Short Answer: Nope.
Houston’s tragedy is still unfolding, but its lessons can already be drawn. When an area the size of fifteen Manhattans floods, there’s plenty of blame to throw around. But in the end, it all comes down to money, in particular, the kind of money one can make by encouraging short term thinking.
Many are claiming Hurricane Harvey’s wrath proves climate change is real — and that our current administration’s steadfast ignorance of that fact should be called out. It’s hard to disagree, but also hard to believe anything will change. After all, we already knew Houston had a major weather problem: Journalists and academics had pointed that fact out repeatedly, and repeatedly, society has ignored that fact. Why?
In the end, Harvey’s destruction has as much to do with intentional ignorance — essentially, economic collusion between local business and local politics — as with anything else. Over the past four decades, Houston’s native ecosystem of bayous and flood plains have become a sea of impermeable concrete: hundreds of square miles of strip malls, office parks, housing developments, and roadways. When you pave your lungs with asphalt, flooding is your inevitable cancer. Along the way, untold legions of local developers and small businessmen got rich. But now that the floods have come, it will be the US taxpayer left with the bill, a bill that will be many times higher than the economic cost of a more fact-based and proactive approach to growth.
In short, Houston’s story is America’s story: We’ve always favored the quick buck, the wink and the promise, over sensible but slower growth approaches to economic policy (healthcare, anyone?). Will we learn from Houston? I’d like to think so, but if America has proven anything lately, it’s that we prefer short-term thinking over long term consequence.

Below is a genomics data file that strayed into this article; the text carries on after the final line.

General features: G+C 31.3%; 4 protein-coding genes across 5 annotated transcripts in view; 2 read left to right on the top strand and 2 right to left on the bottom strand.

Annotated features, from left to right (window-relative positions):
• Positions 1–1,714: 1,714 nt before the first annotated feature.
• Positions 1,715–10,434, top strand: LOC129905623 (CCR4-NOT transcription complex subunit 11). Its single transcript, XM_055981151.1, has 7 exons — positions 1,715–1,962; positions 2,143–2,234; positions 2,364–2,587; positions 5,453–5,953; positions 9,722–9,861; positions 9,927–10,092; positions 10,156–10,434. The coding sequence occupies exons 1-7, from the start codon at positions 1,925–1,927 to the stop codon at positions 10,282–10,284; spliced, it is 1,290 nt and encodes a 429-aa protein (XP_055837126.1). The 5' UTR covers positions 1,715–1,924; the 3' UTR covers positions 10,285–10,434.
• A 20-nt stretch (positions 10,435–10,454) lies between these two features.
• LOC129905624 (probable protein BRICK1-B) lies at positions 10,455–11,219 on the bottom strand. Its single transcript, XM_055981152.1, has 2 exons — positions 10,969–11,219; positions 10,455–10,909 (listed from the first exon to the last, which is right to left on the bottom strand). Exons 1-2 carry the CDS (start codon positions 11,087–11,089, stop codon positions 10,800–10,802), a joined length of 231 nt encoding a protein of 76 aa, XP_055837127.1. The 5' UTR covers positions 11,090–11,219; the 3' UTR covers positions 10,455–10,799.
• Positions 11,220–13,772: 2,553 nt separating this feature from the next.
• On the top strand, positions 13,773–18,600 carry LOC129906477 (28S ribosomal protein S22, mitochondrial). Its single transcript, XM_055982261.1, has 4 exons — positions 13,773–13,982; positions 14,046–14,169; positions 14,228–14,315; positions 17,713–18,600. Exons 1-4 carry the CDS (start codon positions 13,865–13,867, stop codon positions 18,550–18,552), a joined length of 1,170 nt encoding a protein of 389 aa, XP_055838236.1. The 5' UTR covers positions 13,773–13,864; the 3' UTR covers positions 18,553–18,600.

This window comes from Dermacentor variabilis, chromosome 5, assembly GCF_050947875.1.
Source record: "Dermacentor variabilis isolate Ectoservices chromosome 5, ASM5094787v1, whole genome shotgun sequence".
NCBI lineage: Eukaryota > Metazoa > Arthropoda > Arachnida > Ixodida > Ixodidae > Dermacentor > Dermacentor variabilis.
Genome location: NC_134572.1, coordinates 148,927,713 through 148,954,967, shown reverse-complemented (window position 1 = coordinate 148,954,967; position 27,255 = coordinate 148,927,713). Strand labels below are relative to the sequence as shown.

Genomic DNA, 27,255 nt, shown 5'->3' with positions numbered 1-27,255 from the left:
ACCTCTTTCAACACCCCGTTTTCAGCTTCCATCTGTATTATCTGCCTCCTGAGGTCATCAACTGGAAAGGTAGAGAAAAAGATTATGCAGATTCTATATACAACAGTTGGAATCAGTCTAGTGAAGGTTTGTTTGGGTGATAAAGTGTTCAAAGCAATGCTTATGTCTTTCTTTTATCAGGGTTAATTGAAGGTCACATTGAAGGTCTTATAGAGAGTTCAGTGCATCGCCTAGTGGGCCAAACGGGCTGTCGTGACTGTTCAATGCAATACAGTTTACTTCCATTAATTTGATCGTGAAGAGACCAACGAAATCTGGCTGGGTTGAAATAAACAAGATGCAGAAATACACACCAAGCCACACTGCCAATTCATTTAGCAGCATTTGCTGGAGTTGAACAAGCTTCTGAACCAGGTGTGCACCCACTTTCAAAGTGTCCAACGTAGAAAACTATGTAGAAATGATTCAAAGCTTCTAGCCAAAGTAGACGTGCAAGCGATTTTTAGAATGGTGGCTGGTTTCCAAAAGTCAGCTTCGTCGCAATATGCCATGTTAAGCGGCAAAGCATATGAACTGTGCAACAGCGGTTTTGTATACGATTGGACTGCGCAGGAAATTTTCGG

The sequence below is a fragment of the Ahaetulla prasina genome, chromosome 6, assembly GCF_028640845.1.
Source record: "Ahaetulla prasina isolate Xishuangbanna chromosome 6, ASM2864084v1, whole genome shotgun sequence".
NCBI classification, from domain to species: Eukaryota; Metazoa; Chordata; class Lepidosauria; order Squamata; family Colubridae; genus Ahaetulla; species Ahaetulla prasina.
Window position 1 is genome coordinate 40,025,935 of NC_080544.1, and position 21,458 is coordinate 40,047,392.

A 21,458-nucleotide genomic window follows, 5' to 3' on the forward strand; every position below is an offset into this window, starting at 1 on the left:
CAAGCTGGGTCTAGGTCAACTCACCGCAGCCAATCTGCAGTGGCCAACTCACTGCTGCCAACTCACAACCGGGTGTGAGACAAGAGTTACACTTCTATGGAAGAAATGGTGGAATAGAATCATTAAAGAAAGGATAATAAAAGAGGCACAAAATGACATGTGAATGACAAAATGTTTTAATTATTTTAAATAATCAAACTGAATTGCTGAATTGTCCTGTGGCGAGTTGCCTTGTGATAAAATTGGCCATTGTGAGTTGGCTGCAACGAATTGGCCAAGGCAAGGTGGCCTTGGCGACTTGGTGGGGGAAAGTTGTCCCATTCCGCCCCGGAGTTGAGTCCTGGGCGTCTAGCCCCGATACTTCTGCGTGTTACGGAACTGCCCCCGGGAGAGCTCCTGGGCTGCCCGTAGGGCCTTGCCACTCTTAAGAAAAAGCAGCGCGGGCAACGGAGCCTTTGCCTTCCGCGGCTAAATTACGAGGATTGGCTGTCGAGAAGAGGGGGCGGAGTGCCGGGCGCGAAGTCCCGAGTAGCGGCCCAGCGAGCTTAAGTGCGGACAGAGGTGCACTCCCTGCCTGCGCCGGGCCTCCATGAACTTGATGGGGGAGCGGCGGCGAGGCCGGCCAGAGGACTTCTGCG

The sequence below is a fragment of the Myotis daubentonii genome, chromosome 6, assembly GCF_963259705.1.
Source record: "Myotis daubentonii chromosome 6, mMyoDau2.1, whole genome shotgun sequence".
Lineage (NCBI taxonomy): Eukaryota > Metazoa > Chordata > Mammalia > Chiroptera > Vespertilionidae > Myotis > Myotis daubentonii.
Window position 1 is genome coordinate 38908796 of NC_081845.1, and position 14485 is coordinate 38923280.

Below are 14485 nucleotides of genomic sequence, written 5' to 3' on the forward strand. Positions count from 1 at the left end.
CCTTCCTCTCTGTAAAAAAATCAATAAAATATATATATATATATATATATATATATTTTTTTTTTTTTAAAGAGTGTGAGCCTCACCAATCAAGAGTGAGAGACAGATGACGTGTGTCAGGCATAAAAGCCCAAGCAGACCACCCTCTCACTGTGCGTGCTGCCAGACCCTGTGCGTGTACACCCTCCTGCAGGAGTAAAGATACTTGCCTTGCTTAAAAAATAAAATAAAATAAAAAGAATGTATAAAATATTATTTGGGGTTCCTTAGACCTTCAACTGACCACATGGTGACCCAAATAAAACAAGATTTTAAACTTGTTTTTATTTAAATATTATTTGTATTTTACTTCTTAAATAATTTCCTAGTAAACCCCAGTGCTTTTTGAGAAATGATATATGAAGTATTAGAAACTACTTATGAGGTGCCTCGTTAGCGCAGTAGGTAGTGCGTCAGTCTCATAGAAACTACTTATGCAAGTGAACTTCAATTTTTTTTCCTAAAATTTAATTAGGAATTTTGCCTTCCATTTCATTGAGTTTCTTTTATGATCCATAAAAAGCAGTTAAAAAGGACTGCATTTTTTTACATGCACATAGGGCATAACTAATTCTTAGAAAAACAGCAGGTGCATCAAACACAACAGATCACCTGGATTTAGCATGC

Then Again, Perhaps Business Will Lead
Following in his Facebook colleague’s footsteps, Apple’s Tim Cook last week took a miniature midwestern barnstorm, stopping by Ohio, Iowa, and Austin to preach a new approach to economic development. Along the way, as the New York Times reports, Cook not only embraced political topics like education and taxes, he also name-checked LBJ, a president who actually got shit done. “One of the things that hits you,” he told the Times, is “all of the major acts, legislation, that happened during just his presidency….You have the Civil Rights Act, the Voting Act, you have Medicare, you have Medicaid, you have several national parks, you have Head Start, you have housing discrimination, you have jury discrimination. Regardless of your politics…you look at it and say, ‘My gosh.’”
Gosh indeed, given the comparison to the paralysis currently infecting Washington. Cook is clearly positioning Apple as a moral leader in society — at a time when such leadership is in short supply. Is that a good thing? It certainly could be — but such leadership should come with checks and balances. When we outsource what was once a public duty to private companies, abuse can easily follow.
Google and Amazon’s Influence Cut Both Ways
Speaking of powerful tech influencers, both Amazon and Google’s power have been in the news lately. The Information has a sobering profile of Amazon’s influence in Washington (paywall): It’s quickly become one of the largest lobbyist in DC, after years of paying lip service to the practice. But the number one tech lobbyist in the land? Google. And that fact won’t help the search giant’s image given what the Times reported today: Google’s influence played a damning role in getting an academic fired from a respected think tank.
The academic in question, Barry Lynn, ran a policy program focused on open markets for the New America Foundation, a respected left-leaning policy shop run by Anne Marie Slaughter. When the European Union levied its historic anti-trust fine against Google, Lynn posted a statement on New America’s site praising the decision. And that’s when the trouble began. We’ll spare you the details (the Times has them, including the email Slaughter subsequently sent Lynn), but the short of it is this: Lynn no longer works at New America. And Google, a major funder of New America (and many other similar think tanks), is left looking like a corporate hit man.
Amazon slashes prices at Whole Foods. Talk about tax cuts for the rich!
Uber gets a new chief. I’ll reserve comment till the guy actually starts work.
Facebook addresses “false news.” A step in the right direction.